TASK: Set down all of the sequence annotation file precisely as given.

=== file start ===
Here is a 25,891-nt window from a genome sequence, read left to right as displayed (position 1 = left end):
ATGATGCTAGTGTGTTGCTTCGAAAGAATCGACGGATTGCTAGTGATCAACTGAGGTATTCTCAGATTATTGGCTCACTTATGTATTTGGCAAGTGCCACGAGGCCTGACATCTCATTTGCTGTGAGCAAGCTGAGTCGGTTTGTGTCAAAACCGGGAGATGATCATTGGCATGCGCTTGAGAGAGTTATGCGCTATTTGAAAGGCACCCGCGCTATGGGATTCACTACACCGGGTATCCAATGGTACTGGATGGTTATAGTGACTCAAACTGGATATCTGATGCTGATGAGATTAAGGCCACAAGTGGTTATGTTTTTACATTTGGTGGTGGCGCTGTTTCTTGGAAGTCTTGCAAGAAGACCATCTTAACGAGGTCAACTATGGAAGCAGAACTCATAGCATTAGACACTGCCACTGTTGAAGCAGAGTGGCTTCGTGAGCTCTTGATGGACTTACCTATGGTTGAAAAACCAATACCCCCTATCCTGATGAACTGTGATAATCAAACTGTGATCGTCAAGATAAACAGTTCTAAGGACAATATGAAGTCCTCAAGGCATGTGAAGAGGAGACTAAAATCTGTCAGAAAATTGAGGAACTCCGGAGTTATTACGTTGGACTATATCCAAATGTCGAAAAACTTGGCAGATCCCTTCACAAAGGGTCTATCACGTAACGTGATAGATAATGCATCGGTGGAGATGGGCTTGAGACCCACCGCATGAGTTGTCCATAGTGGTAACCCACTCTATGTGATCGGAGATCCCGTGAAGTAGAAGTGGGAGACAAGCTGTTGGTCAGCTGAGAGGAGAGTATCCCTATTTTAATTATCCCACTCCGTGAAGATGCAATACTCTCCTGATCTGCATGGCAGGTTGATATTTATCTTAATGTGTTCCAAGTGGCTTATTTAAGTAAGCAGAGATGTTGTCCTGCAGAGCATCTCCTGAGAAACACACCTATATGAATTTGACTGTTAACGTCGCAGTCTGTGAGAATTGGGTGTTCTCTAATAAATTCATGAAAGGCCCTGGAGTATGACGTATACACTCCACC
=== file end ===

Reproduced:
Here is a 25,891-nt window from a genome sequence, read left to right as displayed (position 1 = left end):
ATGATGCTAGTGTGTTGCTTCGAAAGAATCGACGGATTGCTAGTGATCAACTGAGGTATTCTCAGATTATTGGCTCACTTATGTATTTGGCAAGTGCCACGAGGCCTGACATCTCATTTGCTGTGAGCAAGCTGAGTCGGTTTGTGTCAAAACCGGGAGATGATCATTGGCATGCGCTTGAGAGAGTTATGCGCTATTTGAAAGGCACCCGCGCTATGGGATTCACTACACCGGGTATCCAATGGTACTGGATGGTTATAGTGACTCAAACTGGATATCTGATGCTGATGAGATTAAGGCCACAAGTGGTTATGTTTTTACATTTGGTGGTGGCGCTGTTTCTTGGAAGTCTTGCAAGAAGACCATCTTAACGAGGTCAACTATGGAAGCAGAACTCATAGCATTAGACACTGCCACTGTTGAAGCAGAGTGGCTTCGTGAGCTCTTGATGGACTTACCTATGGTTGAAAAACCAATACCCCCTATCCTGATGAACTGTGATAATCAAACTGTGATCGTCAAGATAAACAGTTCTAAGGACAATATGAAGTCCTCAAGGCATGTGAAGAGGAGACTAAAATCTGTCAGAAAATTGAGGAACTCCGGAGTTATTACGTTGGACTATATCCAAATGTCGAAAAACTTGGCAGATCCCTTCACAAAGGGTCTATCACGTAACGTGATAGATAATGCATCGGTGGAGATGGGCTTGAGACCCACCGCATGAGTTGTCCATAGTGGTAACCCACTCTATGTGATCGGAGATCCCGTGAAGTAGAAGTGGGAGACAAGCTGTTGGTCAGCTGAGAGGAGAGTATCCCTATTTTAATTATCCCACTCCGTGAAGATGCAATACTCTCCTGATCTGCATGGCAGGTTGATATTTATCTTAATGTGTTCCAAGTGGCTTATTTAAGTAAGCAGAGATGTTGTCCTGCAGAGCATCTCCTGAGAAACACACCTATATGAATTTGACTGTTAACGTCGCAGTCTGTGAGAATTGGGTGTTCTCTAATAAATTCATGAAAGGCCCTGGAGTATGACGTATACACTCCACC